Nowadays, neonatal screening for a certain number of diseases using a blood sample taken from a newborn baby, is routinely performed at birth. Most of the time, the parents are not concerned and no disease is detected.
However, using this same blood sample, it is also possible to carry out complete genome sequencing of the newborn infant. This begs the question as to what should parents learn about the genome of their child? Does too much information for the parents violate the child’s independence or harm the child? American scientists and doctors have formed a consortium, NSIGHT, financed by the NIH (National Institute for Health) in order to answer these questions. This consortium will work closely with couples and their newborn infants whose genome will be sequenced, in order to establish directives for introducing this new technology into neonatal screening. It “does the groundwork”.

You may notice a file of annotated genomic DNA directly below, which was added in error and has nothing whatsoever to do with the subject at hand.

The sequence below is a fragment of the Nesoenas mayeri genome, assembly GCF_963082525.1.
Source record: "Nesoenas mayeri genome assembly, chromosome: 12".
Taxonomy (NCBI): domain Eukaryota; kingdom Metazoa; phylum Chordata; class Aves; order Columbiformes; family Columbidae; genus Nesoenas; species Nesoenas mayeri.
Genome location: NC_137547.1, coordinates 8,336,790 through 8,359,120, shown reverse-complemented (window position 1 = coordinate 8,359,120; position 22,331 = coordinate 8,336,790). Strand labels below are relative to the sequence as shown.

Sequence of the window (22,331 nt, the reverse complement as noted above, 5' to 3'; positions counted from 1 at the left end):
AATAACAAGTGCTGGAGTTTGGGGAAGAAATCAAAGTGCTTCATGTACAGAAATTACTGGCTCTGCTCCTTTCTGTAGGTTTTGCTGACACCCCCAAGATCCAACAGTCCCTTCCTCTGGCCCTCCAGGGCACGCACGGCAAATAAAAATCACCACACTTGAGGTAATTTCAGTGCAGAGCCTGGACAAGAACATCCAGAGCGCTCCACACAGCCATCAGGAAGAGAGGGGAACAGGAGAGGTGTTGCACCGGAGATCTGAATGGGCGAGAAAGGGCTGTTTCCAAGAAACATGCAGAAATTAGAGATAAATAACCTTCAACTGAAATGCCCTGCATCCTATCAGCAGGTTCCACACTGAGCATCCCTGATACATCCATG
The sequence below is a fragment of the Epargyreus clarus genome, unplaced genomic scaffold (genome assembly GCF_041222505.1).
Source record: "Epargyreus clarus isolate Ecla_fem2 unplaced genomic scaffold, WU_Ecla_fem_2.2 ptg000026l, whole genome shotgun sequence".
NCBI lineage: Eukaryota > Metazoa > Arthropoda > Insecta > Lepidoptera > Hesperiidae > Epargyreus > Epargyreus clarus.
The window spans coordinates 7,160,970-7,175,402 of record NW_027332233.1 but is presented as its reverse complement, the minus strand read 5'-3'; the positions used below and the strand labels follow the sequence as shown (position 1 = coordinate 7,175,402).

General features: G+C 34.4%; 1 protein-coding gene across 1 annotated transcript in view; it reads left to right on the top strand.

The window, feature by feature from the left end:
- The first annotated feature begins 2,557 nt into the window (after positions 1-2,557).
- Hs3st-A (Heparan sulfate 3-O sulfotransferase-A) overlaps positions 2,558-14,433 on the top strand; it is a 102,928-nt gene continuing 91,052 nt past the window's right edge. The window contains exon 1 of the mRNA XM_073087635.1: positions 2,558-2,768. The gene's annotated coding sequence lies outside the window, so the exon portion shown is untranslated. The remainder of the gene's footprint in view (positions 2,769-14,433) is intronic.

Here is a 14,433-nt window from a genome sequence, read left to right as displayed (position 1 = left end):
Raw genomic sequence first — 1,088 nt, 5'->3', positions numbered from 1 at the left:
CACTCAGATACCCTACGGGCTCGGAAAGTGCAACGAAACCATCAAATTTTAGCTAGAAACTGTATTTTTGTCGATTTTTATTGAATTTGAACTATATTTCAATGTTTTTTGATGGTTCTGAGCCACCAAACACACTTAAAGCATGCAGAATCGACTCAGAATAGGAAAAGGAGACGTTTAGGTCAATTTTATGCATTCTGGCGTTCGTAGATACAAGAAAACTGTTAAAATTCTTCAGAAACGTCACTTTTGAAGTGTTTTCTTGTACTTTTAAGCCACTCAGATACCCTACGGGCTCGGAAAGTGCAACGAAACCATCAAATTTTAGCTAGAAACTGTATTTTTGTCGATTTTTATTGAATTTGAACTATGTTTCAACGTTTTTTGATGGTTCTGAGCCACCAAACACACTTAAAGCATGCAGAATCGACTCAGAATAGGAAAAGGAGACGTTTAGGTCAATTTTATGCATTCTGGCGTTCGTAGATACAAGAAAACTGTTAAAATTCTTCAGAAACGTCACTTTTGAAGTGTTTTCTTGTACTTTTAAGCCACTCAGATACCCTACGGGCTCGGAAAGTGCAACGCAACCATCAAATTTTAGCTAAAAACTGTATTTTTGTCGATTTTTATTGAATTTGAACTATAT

Three clinical scenarios are envisaged: sequencing for diagnostic (to find the specific genetic causes of congenital anomalies or unexplained disease in the child), preventive (to screen healthy newborn infants for avoidable or treatable diseases) and predictive purposes (to explore the child’s entire genome as a life-long health care resource).
Robert Green, Co-Director of the study, believes that this is an “ambitious undertaking,”but one that is required to ensure “that this new technology is applied responsibly”. “We hope that the information gleaned from these studies will lead to recommendations on the optimum use of genome screening in newborn infants”, he declared.
Medical press (17/01/2017)